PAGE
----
Historically SCM (Software Change Management) or ALM (Application Life Cycle Management) was driven by developers.
The first step was about library management or managing source code (program, copybooks, load modules,..) to finally standardizing and bringing compile procedures under control, together with deployments to test and production environments.
Next, especially in the distributed environments, we spoke about Agile Development, whereby open source versioning tools like CVS, Subversion and GIT play a major role. This together with issue tracking systems like Atlassian JIRA and Build tools like Hudson and Jenkins.
DevOps for Mainframe
Today we call this DevOps where the DEV part (versioning, build) is complemented by “agile” deployments to Test and Production environments. That is the OPS part.
For the OPS part, there has even been defined a new category: ARA or Application Release Automation.
There is no reason why mainframe DevOps or ARA shouldn’t work just like it works in the distributed world.
Challenge however is to manage and distributed, mobile and mainframe together in a consistent way. Consistency means a common process, skilled people and right tooling.
However you do this, it is a question of having the right business case, related functional requirements and technical implementation.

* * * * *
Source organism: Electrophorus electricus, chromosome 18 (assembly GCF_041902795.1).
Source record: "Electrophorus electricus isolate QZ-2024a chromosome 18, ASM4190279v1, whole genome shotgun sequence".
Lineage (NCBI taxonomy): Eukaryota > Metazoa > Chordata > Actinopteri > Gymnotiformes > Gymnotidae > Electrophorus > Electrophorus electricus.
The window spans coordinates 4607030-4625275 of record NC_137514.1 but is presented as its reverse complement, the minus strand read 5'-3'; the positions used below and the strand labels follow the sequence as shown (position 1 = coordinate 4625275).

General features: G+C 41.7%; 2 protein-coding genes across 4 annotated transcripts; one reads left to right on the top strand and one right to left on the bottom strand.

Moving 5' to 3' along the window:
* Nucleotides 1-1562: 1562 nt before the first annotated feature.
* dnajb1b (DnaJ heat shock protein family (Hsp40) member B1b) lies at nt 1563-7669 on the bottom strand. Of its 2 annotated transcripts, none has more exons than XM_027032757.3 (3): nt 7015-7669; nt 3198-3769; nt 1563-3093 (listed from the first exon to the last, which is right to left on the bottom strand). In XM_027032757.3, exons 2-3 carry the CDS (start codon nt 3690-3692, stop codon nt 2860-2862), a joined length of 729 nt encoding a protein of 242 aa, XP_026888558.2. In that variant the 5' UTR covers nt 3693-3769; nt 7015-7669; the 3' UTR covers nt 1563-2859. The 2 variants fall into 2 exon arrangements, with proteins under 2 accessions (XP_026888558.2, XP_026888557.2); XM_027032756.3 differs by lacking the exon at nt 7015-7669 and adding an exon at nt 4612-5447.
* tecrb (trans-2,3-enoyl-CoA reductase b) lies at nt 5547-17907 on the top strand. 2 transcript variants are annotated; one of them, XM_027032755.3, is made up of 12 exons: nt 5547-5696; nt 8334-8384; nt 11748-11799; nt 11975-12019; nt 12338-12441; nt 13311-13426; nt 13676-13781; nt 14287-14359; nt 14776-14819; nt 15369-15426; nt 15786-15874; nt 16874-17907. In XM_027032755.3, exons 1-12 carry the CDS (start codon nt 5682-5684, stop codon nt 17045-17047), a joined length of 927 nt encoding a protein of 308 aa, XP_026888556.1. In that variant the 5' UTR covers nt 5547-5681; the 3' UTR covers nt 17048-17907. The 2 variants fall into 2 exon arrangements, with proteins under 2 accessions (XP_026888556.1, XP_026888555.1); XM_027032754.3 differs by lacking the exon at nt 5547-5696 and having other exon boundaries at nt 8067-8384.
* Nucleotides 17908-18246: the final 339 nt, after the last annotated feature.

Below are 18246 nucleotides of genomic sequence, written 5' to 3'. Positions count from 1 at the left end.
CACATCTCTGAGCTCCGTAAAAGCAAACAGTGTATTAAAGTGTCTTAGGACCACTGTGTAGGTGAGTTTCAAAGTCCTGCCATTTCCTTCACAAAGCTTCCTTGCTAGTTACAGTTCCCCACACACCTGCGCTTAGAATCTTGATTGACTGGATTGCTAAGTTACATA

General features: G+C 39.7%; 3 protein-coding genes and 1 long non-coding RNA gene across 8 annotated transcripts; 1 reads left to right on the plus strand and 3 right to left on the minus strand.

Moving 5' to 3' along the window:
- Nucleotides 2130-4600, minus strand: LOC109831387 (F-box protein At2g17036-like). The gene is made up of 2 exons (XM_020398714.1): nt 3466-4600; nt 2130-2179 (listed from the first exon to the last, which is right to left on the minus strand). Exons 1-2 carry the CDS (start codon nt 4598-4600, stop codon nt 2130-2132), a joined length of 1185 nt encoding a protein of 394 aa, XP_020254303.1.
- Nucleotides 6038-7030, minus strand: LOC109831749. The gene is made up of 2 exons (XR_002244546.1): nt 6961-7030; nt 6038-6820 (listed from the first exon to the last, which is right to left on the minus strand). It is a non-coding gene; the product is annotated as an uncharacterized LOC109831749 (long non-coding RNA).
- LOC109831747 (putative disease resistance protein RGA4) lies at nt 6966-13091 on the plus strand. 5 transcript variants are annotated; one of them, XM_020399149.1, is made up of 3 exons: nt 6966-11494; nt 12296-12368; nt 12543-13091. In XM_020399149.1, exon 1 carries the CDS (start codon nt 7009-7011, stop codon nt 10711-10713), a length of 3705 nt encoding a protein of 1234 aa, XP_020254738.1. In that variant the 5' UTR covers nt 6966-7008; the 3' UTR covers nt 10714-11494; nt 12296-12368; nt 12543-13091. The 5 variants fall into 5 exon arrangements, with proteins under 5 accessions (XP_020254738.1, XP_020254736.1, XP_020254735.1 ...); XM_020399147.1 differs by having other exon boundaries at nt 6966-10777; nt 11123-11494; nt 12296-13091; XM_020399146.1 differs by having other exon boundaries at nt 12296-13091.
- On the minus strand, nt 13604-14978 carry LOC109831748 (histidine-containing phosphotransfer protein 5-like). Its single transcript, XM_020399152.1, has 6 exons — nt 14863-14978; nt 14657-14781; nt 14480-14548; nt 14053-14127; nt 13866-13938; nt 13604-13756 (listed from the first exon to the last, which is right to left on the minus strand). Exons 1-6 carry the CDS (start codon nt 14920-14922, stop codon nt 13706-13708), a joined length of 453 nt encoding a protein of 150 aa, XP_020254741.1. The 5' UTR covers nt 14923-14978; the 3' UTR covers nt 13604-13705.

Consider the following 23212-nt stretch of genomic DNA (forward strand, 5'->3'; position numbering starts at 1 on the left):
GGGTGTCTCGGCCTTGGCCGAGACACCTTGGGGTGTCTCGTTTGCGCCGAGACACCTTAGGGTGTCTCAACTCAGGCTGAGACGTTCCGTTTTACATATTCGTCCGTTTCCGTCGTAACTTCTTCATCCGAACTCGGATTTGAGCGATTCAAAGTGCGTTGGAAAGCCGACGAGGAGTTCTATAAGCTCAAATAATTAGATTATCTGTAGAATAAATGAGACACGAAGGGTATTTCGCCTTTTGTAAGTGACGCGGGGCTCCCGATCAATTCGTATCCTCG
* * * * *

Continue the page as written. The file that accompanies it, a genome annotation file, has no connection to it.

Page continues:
There can be good reasons to just handle the mainframe with TSO/ISPF as IDE and all DevOps tooling on the mainframe.
Just like you can have good reasons to move to an Eclipse based IDE and to store your code in Subversion or alike. What moves the DEV to the distributed world. This can include testing or some local testing to have finally deploy the code to z/OS.
As you can see there are different options here.
The main consequence of having a “mixed” DevOps environment is that you have to make sure you have the right skill set: how do you bridge distributed environments to the mainframe?
A mainframe person will talk about PDS’s and JCL and load modules, where the distributed people will talk about file directories, version control repositories on Windows and Linux, scripting and languages like ANT, Maven and Gradle.
Bottomline is that you will need to “generate” or have JCL coming out of these ANT, Maven or Gradle scripts or in any other way.
If you have people that master both skill sets (distributed tools) and mainframe tools, you’ll have it. But practice shows that this is not always evident!
Continue reading in our next post: Business case (Mainframes and DevOps)
About the author
Hello, my name is René De Vleeschauwer.
Throughout my career I've been responsible for the development of enterprise software. Since 12 years I've been leading the development of IKAN ALM, an open DevOps framework.